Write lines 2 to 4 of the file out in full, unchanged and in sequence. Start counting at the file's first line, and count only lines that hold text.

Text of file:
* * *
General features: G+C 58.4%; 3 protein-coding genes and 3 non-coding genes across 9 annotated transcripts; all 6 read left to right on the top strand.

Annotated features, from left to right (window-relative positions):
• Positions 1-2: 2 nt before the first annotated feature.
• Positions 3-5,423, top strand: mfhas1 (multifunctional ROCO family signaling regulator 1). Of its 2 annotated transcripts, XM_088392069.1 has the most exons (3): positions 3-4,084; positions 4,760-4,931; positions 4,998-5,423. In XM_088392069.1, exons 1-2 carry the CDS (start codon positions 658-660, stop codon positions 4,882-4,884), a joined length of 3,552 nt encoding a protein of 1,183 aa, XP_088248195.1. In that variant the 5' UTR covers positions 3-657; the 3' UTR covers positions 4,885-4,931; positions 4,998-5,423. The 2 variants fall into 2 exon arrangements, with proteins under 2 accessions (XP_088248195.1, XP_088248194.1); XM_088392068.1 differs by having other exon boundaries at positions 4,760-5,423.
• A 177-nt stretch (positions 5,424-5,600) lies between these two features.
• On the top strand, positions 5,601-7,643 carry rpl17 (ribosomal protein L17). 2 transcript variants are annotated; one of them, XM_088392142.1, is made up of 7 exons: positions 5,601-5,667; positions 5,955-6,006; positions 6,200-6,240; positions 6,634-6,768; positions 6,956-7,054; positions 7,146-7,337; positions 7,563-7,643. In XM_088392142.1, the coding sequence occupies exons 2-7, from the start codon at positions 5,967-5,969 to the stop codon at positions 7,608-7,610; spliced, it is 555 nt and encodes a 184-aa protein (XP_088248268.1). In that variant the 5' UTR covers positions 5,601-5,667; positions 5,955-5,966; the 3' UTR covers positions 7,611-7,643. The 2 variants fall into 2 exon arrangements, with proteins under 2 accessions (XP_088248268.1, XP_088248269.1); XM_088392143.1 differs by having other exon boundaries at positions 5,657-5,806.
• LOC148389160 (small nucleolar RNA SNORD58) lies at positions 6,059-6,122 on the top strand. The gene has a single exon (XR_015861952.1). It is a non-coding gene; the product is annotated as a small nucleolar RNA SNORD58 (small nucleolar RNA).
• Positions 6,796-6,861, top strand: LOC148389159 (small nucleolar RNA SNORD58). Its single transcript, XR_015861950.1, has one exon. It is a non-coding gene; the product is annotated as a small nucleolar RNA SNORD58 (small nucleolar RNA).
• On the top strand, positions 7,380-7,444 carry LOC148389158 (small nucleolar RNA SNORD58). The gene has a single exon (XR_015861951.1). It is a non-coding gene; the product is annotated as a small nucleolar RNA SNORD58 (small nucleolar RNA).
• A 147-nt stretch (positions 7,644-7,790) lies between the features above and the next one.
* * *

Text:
Annotated features, from left to right (window-relative positions):
• Positions 1-2: 2 nt before the first annotated feature.
• Positions 3-5,423, top strand: mfhas1 (multifunctional ROCO family signaling regulator 1). Of its 2 annotated transcripts, XM_088392069.1 has the most exons (3): positions 3-4,084; positions 4,760-4,931; positions 4,998-5,423. In XM_088392069.1, exons 1-2 carry the CDS (start codon positions 658-660, stop codon positions 4,882-4,884), a joined length of 3,552 nt encoding a protein of 1,183 aa, XP_088248195.1. In that variant the 5' UTR covers positions 3-657; the 3' UTR covers positions 4,885-4,931; positions 4,998-5,423. The 2 variants fall into 2 exon arrangements, with proteins under 2 accessions (XP_088248195.1, XP_088248194.1); XM_088392068.1 differs by having other exon boundaries at positions 4,760-5,423.